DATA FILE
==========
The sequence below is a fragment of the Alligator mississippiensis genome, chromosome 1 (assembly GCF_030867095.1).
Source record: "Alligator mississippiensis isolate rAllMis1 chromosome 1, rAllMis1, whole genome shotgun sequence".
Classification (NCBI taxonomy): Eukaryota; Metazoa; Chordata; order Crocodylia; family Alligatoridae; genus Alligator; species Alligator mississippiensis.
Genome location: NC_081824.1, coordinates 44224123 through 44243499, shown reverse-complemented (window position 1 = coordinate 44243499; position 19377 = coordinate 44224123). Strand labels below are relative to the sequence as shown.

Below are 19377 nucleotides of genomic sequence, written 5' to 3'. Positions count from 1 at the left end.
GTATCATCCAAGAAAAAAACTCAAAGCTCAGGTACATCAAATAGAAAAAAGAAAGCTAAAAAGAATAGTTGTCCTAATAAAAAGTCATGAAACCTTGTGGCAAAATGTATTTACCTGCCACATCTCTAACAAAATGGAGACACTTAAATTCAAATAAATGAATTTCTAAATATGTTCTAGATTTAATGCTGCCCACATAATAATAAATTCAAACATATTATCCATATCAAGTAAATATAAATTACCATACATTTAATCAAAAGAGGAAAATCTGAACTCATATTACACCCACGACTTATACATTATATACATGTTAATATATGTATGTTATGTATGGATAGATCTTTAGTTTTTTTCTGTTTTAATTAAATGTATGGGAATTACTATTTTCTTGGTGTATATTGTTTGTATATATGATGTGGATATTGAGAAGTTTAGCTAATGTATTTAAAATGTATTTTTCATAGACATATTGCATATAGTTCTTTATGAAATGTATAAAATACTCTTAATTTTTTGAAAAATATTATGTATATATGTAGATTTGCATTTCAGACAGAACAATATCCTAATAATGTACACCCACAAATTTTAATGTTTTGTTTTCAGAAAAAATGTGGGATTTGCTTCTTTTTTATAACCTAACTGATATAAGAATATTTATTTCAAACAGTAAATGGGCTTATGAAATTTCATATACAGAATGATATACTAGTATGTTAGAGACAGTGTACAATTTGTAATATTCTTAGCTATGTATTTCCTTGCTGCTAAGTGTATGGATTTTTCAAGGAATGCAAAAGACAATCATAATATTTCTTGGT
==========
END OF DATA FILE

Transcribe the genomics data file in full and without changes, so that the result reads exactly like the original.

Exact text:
The sequence below is a fragment of the Alligator mississippiensis genome, chromosome 1 (assembly GCF_030867095.1).
Source record: "Alligator mississippiensis isolate rAllMis1 chromosome 1, rAllMis1, whole genome shotgun sequence".
Classification (NCBI taxonomy): Eukaryota; Metazoa; Chordata; order Crocodylia; family Alligatoridae; genus Alligator; species Alligator mississippiensis.
Genome location: NC_081824.1, coordinates 44224123 through 44243499, shown reverse-complemented (window position 1 = coordinate 44243499; position 19377 = coordinate 44224123). Strand labels below are relative to the sequence as shown.

Below are 19377 nucleotides of genomic sequence, written 5' to 3'. Positions count from 1 at the left end.
GTATCATCCAAGAAAAAAACTCAAAGCTCAGGTACATCAAATAGAAAAAAGAAAGCTAAAAAGAATAGTTGTCCTAATAAAAAGTCATGAAACCTTGTGGCAAAATGTATTTACCTGCCACATCTCTAACAAAATGGAGACACTTAAATTCAAATAAATGAATTTCTAAATATGTTCTAGATTTAATGCTGCCCACATAATAATAAATTCAAACATATTATCCATATCAAGTAAATATAAATTACCATACATTTAATCAAAAGAGGAAAATCTGAACTCATATTACACCCACGACTTATACATTATATACATGTTAATATATGTATGTTATGTATGGATAGATCTTTAGTTTTTTTCTGTTTTAATTAAATGTATGGGAATTACTATTTTCTTGGTGTATATTGTTTGTATATATGATGTGGATATTGAGAAGTTTAGCTAATGTATTTAAAATGTATTTTTCATAGACATATTGCATATAGTTCTTTATGAAATGTATAAAATACTCTTAATTTTTTGAAAAATATTATGTATATATGTAGATTTGCATTTCAGACAGAACAATATCCTAATAATGTACACCCACAAATTTTAATGTTTTGTTTTCAGAAAAAATGTGGGATTTGCTTCTTTTTTATAACCTAACTGATATAAGAATATTTATTTCAAACAGTAAATGGGCTTATGAAATTTCATATACAGAATGATATACTAGTATGTTAGAGACAGTGTACAATTTGTAATATTCTTAGCTATGTATTTCCTTGCTGCTAAGTGTATGGATTTTTCAAGGAATGCAAAAGACAATCATAATATTTCTTGGT